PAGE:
Anyway, we started out looking at people passing on the street as we walked back from a local pub whose food (unjustly, alas) had won a high reputation for good quality at low prices. "Republican!" the two of us chorused as a man passed on the other side of the street. "Fine Gael!" as a group of three went by.
We couldn't say how we knew - or, of course, if we were actually right - but as we say in Ireland, we "knew by them".
Then we started transferring it to public figures. Marlene Dietrich? Fine Gael, deffo. Doris Day? Fine Gael! Marilyn Monroe? Republican!
What about politicians? Reagan? We both hesitated, then said: "Hmm... actually... Republican!" Bush? Fine Gael, without hesitation. Back to some actors: Harrison Ford? Republican! Cllista Flockhart? Ohh, of course Fine Gael!
Martin Luther King? Republican! Nelson Mandela? Republican! Che Guevara... ummm.... ummmmmmm.... Republican? Fidel Castro? Republican! Gianni Versace? Oh, Fine Gael, no question about that.
Once you started, you can't stop. Gene Kelly? Republican! And not only that you'd know by him, there's also the story of his striding up to a blacklisted writer and seizing his hand to shake it, putting his arm around the writer and turning to grin into the cameras, defying the anti-Red forceds to do their worst.
It's nothing to do with the Fine Gael party, certainly nothing to do with the Fianna Fáil party as it has become in its latter years. It's more to do with the 'set' or the 'make of a person.
And Gregory Peck? Republican! The reaction is instant (Frank Sinatra? Fine Gael! Dean Martin? Fine Gael!)
But Gregory Peck also had family form. In the year he was born, Thomas Ashe, his great-uncle or second cousin, led one of the 1916 Rising garrisons, in Ashbourne, Co Meth, eventually reluctantly laying down their arms on the orders of PH Pearse in the general surrender.
Ashe was arrested again for making a "seditions" (probably anti-conscription) speech in Longford, and was jailed in Mountjoy Gaol.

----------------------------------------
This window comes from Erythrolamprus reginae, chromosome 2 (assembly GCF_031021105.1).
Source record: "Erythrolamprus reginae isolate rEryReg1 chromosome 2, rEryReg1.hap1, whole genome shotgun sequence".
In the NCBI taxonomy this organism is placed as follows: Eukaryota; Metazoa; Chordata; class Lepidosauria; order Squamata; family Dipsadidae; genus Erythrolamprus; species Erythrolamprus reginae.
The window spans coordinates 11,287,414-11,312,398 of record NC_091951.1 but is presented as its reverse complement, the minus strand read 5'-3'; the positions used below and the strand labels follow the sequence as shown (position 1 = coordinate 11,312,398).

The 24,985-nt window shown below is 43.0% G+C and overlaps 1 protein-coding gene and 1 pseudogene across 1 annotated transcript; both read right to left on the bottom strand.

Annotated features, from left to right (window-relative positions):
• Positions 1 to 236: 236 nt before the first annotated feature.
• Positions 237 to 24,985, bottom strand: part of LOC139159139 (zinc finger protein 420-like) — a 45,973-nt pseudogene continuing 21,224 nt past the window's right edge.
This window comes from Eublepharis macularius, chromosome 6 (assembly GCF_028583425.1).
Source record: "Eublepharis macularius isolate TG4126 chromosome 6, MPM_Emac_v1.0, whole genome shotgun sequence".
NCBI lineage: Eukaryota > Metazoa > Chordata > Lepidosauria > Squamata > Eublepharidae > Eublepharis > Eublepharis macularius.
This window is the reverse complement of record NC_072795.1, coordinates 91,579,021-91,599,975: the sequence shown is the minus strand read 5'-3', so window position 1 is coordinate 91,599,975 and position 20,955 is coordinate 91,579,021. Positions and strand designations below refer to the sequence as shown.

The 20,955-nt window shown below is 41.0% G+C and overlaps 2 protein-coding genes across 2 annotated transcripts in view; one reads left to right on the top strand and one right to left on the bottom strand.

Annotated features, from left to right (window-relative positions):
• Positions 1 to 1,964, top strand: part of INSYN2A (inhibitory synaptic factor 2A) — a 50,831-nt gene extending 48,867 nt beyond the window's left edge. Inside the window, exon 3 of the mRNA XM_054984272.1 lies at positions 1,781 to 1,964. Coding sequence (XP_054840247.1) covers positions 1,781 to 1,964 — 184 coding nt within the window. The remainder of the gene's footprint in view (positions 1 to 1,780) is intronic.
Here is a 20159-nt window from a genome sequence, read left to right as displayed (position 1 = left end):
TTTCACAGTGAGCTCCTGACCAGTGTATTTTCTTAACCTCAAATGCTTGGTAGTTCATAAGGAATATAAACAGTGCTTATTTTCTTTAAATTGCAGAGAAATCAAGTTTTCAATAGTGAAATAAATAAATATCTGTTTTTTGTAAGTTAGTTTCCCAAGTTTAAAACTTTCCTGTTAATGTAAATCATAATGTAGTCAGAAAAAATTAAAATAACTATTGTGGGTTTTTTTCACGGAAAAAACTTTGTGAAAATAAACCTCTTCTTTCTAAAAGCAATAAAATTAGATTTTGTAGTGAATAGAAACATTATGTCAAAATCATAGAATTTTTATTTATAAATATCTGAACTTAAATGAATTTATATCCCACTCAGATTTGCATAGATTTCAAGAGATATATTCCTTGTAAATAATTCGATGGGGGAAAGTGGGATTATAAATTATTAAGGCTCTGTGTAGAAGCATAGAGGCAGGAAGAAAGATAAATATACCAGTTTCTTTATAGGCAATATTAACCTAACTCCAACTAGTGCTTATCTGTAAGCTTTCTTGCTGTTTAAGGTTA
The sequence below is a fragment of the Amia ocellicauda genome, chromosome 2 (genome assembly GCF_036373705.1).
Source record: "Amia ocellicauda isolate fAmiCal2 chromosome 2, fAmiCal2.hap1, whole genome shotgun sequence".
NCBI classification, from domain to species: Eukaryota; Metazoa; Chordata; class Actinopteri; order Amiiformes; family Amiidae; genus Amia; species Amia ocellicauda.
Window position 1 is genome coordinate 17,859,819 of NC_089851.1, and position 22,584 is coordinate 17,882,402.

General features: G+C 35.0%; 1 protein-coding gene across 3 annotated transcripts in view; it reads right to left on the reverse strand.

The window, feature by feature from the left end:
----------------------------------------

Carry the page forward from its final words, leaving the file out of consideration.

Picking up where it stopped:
Here, he and others went on hunger strike. The warders force-fed him, and according to my mother's account (insider knowledge, as always in Ireland, where everyone has a source), because he was so tall and strong, several prison warders would pile on top of him to try to force feed him.
Like most people at the time, she believed that the piercing of his lung with the instrument used in force feeding was deliberate. He died, a nasty death from pneumonia, a few days after his lung was pierced and filled with gruel during one of the attempts at force feeding. Over in America, Gregory Peck would have been seventeen months old at that stage.
Peck ("Republican!") was a big man too, six foot three. He grew up in California, son of parents divorced when he was six, and was brought up between his mother, his father, the maternal grandmother who is the traditional haven of lost children, and military school. He went to UCLA Berkeley as a pre-med student, but discovered acting there. He would become one of the 20th century's greatest actors.
In To Kill a Mockingbird - his greatest role - he would play a quiet hometown lawyer who takes on a case he can't refuse, and is forced to challenge the set views of his neighbours (Fine Gaelers? Republicans? A mixture!) who are locked into the apartheid of 20th-century America.
But would Gregory Peck really have been a Republican or a Fine Gaeler? Ah, definitely a Republican. You'd know by him.
Lucille Redmond's ebook, Love, gripping dark and funny stories of love and revolution, is available on Amazon and iTunes